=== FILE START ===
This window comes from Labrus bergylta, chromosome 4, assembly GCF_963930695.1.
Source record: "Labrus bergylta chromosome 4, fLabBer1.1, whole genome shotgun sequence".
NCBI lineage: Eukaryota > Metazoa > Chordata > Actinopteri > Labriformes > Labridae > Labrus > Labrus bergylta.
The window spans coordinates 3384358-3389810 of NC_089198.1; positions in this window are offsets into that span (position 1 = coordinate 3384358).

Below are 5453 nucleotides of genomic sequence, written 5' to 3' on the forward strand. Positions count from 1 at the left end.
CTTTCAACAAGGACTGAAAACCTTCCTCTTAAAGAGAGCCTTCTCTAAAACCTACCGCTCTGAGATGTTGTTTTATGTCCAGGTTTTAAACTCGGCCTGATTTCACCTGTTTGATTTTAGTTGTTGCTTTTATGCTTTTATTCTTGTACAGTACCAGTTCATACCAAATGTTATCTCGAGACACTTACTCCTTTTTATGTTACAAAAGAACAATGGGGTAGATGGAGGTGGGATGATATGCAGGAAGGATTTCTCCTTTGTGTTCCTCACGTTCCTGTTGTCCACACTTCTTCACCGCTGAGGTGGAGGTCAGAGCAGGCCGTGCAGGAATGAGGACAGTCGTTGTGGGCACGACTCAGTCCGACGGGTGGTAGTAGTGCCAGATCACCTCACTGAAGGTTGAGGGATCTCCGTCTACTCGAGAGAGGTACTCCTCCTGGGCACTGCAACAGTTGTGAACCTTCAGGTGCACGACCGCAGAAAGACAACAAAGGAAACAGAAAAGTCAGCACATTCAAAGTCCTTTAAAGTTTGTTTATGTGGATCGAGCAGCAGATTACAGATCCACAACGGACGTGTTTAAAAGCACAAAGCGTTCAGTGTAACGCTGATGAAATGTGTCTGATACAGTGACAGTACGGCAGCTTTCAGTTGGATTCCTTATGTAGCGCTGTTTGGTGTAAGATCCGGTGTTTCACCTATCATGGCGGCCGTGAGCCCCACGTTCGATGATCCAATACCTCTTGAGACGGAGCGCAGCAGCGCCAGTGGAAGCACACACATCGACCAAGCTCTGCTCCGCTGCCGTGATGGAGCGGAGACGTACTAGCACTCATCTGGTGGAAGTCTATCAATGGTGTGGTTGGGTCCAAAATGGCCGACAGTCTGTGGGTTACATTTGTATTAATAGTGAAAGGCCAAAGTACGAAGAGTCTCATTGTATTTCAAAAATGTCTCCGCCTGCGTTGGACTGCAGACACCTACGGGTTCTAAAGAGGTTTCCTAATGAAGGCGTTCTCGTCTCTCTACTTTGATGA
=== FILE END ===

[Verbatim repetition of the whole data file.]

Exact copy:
This window comes from Labrus bergylta, chromosome 4, assembly GCF_963930695.1.
Source record: "Labrus bergylta chromosome 4, fLabBer1.1, whole genome shotgun sequence".
NCBI lineage: Eukaryota > Metazoa > Chordata > Actinopteri > Labriformes > Labridae > Labrus > Labrus bergylta.
The window spans coordinates 3384358-3389810 of NC_089198.1; positions in this window are offsets into that span (position 1 = coordinate 3384358).

Below are 5453 nucleotides of genomic sequence, written 5' to 3' on the forward strand. Positions count from 1 at the left end.
CTTTCAACAAGGACTGAAAACCTTCCTCTTAAAGAGAGCCTTCTCTAAAACCTACCGCTCTGAGATGTTGTTTTATGTCCAGGTTTTAAACTCGGCCTGATTTCACCTGTTTGATTTTAGTTGTTGCTTTTATGCTTTTATTCTTGTACAGTACCAGTTCATACCAAATGTTATCTCGAGACACTTACTCCTTTTTATGTTACAAAAGAACAATGGGGTAGATGGAGGTGGGATGATATGCAGGAAGGATTTCTCCTTTGTGTTCCTCACGTTCCTGTTGTCCACACTTCTTCACCGCTGAGGTGGAGGTCAGAGCAGGCCGTGCAGGAATGAGGACAGTCGTTGTGGGCACGACTCAGTCCGACGGGTGGTAGTAGTGCCAGATCACCTCACTGAAGGTTGAGGGATCTCCGTCTACTCGAGAGAGGTACTCCTCCTGGGCACTGCAACAGTTGTGAACCTTCAGGTGCACGACCGCAGAAAGACAACAAAGGAAACAGAAAAGTCAGCACATTCAAAGTCCTTTAAAGTTTGTTTATGTGGATCGAGCAGCAGATTACAGATCCACAACGGACGTGTTTAAAAGCACAAAGCGTTCAGTGTAACGCTGATGAAATGTGTCTGATACAGTGACAGTACGGCAGCTTTCAGTTGGATTCCTTATGTAGCGCTGTTTGGTGTAAGATCCGGTGTTTCACCTATCATGGCGGCCGTGAGCCCCACGTTCGATGATCCAATACCTCTTGAGACGGAGCGCAGCAGCGCCAGTGGAAGCACACACATCGACCAAGCTCTGCTCCGCTGCCGTGATGGAGCGGAGACGTACTAGCACTCATCTGGTGGAAGTCTATCAATGGTGTGGTTGGGTCCAAAATGGCCGACAGTCTGTGGGTTACATTTGTATTAATAGTGAAAGGCCAAAGTACGAAGAGTCTCATTGTATTTCAAAAATGTCTCCGCCTGCGTTGGACTGCAGACACCTACGGGTTCTAAAGAGGTTTCCTAATGAAGGCGTTCTCGTCTCTCTACTTTGATGA